As for what to make with it - well, I've made all sorts of things. It's been great for making small engineering parts that help make something else easier to construct, but I've made a few 'finished products' with it too. As for making money out of it - IMHO, not likely, unless you're using it to add value to something you're already making money out of.
...and all that spare compute/storage capacity they get by out-sourcing the data collection can be put to other "good" uses.
All those boobs - they're not for children you know
IMHO, you get all that with Microsoft, yet you also have to pay them cash to use their service. So in that regard, Google is still cheaper (although it's arguable how much cheaper, if at all).
Either way, I personally don't see a need to on-line docs (in the main). Libreoffice has this one solved for me, although I can imagine that even that simple install is more hassle than it's worth for some people. One wonders if people who don't want to install software do want to go through a step to pay for a service though...?
The problem is that person X who has never signed up for Facebook ends up in a picture with someone (Person Y) who did. No one yet knows who Person X is, and Person Y doesn't identify them, and has all the recognition/auto tag features turned off. Good thing too, because Person X looks like they're so drunk they've lost the ability to control their bowels and keep their clothes on properly.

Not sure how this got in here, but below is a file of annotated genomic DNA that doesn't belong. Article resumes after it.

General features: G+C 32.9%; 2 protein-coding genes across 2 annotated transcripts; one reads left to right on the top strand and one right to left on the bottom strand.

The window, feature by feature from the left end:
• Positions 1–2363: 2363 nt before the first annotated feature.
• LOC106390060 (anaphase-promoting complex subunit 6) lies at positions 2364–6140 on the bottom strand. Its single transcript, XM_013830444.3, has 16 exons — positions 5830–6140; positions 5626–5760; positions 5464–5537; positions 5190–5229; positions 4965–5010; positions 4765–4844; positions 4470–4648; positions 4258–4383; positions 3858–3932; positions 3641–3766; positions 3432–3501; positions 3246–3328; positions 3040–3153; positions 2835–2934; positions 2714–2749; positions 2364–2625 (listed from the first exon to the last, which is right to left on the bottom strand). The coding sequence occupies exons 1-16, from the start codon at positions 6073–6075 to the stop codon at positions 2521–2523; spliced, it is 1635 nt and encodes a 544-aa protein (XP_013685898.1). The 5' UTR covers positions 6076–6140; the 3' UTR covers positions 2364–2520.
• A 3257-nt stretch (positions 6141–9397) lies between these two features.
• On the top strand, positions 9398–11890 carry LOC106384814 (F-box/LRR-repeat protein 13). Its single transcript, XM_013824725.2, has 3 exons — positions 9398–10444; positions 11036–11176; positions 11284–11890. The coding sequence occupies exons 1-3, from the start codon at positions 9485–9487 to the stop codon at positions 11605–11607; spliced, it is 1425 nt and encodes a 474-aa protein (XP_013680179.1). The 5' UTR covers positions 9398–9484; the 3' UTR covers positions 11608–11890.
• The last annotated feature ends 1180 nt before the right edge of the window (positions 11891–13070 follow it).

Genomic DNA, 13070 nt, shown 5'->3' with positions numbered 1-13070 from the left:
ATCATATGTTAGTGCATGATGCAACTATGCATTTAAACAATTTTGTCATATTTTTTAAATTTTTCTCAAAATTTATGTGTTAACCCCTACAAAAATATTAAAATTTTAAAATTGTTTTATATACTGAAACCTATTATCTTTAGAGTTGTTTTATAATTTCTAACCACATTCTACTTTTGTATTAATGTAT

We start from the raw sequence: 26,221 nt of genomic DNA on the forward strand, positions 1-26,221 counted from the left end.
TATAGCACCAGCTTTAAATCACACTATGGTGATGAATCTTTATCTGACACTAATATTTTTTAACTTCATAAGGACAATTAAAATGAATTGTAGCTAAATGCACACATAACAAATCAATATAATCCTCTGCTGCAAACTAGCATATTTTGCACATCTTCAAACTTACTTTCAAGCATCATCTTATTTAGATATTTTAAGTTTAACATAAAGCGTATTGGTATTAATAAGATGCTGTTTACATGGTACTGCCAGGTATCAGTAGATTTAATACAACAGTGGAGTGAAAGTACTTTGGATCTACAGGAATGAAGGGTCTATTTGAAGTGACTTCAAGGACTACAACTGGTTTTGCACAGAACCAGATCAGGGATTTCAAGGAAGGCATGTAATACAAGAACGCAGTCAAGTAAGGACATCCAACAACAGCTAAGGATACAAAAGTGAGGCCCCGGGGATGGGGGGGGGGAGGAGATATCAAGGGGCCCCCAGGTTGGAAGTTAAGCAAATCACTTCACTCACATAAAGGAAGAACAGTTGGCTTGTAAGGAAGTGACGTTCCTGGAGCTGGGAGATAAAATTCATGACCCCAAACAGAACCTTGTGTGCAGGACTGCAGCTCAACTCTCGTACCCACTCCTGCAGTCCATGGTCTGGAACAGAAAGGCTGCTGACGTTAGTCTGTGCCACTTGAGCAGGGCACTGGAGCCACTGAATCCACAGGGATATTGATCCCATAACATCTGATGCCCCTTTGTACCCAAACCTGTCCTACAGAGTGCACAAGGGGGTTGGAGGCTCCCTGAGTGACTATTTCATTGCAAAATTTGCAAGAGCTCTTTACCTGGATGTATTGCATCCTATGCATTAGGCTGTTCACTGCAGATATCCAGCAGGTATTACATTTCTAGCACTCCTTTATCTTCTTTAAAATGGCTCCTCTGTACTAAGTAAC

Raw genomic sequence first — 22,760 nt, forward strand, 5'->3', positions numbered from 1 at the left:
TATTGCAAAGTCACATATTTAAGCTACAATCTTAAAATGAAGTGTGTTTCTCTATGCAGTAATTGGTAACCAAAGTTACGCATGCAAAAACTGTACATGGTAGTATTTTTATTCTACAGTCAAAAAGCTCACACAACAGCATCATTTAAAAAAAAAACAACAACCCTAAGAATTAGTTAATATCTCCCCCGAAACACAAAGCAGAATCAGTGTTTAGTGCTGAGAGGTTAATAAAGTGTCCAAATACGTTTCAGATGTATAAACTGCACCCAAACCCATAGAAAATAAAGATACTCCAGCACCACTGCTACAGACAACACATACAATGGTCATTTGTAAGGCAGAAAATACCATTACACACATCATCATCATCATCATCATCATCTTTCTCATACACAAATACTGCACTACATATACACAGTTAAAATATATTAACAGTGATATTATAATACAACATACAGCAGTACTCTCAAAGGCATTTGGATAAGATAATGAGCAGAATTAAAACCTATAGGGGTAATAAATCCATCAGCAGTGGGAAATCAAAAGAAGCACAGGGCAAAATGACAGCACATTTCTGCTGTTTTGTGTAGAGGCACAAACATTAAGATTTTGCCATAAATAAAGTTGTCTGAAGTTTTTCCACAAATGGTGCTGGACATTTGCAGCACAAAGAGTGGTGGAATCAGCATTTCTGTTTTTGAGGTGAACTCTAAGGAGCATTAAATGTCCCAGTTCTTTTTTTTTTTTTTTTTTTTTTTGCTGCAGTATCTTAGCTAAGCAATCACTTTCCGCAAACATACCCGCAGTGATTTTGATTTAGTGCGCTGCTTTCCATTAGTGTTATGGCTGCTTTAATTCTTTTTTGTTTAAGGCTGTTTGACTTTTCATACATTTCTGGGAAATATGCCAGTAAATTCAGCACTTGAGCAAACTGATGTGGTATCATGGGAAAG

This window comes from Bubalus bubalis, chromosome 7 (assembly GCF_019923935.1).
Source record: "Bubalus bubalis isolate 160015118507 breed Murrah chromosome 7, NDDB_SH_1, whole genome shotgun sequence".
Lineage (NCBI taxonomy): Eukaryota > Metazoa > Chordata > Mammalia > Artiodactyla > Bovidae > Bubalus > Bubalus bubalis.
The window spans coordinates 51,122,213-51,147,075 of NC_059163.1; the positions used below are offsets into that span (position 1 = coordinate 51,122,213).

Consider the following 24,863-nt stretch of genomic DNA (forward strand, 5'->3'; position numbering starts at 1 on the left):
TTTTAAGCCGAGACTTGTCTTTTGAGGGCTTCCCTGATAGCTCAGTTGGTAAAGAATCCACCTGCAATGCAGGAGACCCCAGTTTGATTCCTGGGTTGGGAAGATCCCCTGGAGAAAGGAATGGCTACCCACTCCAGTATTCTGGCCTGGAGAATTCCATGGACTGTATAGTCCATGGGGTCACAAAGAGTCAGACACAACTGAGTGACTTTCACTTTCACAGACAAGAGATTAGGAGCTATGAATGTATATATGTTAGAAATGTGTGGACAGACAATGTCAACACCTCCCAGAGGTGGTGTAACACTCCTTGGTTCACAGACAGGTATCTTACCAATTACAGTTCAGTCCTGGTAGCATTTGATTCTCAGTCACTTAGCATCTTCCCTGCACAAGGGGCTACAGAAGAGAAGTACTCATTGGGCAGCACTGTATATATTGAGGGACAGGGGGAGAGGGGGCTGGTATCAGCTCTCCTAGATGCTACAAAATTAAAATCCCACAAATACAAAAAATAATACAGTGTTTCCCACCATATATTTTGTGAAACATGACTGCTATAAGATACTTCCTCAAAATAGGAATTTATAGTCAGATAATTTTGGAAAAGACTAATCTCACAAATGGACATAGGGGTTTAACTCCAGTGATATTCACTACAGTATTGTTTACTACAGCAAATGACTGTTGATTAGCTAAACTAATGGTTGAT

Rinse and repeat.
Remember, facebook still runs the recognition on all photos - they use such information to surface the posts you might be most interested in. If you're in a few photos with Person X (even if unidentified), then Facebook still wants to surface your friends photos with Person X because (quite reasonably) you might be interested in them.
Years late, someone identifies Person X. Now all pictures of Person X can be found by using Person X's name, even though they never signed up for Facebook.
This is a specific case of the general concerns that always come out whenever there's a privacy/facebook story on slashdot. You don't even have to play the game to lose on Facebook.
Plus we have a long history of killing monarchs who get a bit beyond themselves, which I feel ought to motivate in ways that mere Prime Ministers and their weenies are, sadly, not.